Nostalgia for the Soviet Union is still burning brightly across Eastern Europe, according to a Pew Research survey. It found that the USSR’s demise is viewed positively by most people in the Baltic states but quite negatively elsewhere in the region. For example, 69 percent of Russians believe the breakup of the Soviet Union was a bad thing compared to only 17 percent who find it favorable. The most interesting aspect of the research is how Mikhail Gorbachev and Josef Stalin compare in popularity.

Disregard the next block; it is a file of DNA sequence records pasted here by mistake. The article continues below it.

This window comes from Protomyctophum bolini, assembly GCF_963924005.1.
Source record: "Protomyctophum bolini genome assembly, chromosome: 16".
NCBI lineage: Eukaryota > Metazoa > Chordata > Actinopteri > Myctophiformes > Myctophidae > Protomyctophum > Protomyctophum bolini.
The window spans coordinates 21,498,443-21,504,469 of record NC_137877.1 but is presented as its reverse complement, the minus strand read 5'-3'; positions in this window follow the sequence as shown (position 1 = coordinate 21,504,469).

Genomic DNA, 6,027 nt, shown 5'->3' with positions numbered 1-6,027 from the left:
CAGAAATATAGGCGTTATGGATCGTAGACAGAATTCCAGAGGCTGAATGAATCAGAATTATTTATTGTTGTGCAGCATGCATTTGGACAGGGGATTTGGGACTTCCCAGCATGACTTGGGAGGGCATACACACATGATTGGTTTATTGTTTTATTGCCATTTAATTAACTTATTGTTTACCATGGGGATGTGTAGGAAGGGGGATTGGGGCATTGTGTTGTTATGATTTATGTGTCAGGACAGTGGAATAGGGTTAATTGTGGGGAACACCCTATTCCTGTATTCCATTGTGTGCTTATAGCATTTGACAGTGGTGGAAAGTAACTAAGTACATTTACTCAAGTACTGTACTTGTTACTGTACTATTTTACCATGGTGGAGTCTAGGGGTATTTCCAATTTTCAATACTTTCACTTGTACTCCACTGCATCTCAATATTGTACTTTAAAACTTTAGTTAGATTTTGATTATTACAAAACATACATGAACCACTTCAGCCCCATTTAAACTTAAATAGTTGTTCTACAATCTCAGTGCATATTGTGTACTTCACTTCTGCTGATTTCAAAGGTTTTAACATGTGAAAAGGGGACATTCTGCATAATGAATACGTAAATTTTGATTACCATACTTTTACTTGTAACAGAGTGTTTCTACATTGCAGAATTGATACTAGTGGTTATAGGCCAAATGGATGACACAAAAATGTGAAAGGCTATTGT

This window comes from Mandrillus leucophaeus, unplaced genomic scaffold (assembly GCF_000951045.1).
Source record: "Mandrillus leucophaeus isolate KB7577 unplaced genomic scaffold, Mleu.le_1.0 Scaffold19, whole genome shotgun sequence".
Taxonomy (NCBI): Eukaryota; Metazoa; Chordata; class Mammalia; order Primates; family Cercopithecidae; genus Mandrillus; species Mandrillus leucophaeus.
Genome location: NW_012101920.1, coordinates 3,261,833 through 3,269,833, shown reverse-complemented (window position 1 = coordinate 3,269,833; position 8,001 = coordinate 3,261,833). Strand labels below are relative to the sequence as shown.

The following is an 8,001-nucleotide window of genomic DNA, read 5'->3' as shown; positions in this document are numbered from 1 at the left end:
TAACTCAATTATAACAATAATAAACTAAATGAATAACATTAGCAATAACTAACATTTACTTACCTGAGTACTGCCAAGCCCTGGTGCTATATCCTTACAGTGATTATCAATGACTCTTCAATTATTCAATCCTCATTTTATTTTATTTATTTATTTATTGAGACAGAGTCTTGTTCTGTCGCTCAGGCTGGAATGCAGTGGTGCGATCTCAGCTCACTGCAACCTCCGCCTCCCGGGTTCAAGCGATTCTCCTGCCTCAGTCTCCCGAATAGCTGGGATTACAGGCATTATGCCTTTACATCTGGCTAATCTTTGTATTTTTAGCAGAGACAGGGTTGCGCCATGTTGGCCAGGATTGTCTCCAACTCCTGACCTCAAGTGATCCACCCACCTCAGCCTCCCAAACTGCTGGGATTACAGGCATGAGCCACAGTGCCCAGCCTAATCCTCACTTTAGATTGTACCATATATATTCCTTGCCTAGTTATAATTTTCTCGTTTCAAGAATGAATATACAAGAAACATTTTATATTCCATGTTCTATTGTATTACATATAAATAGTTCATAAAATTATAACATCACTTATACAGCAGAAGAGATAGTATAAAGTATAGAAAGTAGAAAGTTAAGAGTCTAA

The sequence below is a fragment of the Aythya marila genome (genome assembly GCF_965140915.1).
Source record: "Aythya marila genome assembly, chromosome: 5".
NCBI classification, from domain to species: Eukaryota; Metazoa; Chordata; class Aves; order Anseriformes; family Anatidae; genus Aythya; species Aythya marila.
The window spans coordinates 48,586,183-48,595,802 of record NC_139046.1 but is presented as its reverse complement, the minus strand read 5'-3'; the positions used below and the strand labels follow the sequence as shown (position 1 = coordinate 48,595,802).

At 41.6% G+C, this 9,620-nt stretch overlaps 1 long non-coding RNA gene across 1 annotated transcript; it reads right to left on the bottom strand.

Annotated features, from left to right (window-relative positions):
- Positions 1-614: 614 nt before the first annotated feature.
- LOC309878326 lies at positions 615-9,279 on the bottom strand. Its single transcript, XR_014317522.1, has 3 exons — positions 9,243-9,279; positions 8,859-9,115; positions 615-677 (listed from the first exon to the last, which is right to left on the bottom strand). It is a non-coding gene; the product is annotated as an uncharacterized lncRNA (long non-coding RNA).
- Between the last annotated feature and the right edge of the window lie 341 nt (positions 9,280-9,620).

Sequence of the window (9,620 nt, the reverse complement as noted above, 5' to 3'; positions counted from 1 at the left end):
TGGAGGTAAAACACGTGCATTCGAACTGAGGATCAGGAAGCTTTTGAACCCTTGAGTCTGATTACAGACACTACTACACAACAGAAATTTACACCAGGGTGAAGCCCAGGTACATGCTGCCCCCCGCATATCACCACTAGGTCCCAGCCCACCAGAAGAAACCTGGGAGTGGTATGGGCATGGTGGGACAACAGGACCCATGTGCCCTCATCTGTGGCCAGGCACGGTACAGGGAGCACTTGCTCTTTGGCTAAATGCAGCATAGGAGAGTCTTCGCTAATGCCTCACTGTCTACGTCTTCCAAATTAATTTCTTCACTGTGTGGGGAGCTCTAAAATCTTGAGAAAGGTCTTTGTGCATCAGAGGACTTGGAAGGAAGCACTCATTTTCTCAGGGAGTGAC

Considering the high level of Russian regret at the USSR’s collapse, it comes as little surprise that Gorbachev hasn’t left the best impression with only 22 percent of Russians viewing his role in history as favorable. Thanks to growing Russian nationalism and soviet-era nostalgia on the other hand, Stalin is reaching new heights in the popularity stakes. 58 percent of Russians say he had a favorable role in history, along with 57 percent of respondents in his native Georgia.
Gorbachev starts to increase in popularity further west. Stalin still just about beats him in Bulgaria by a single percentage point but he is far more popular in Hungary, the Baltic states and Poland. 51 percent of Poles have say Gorbachev played a positive role in history compared to 6 percent for Stalin.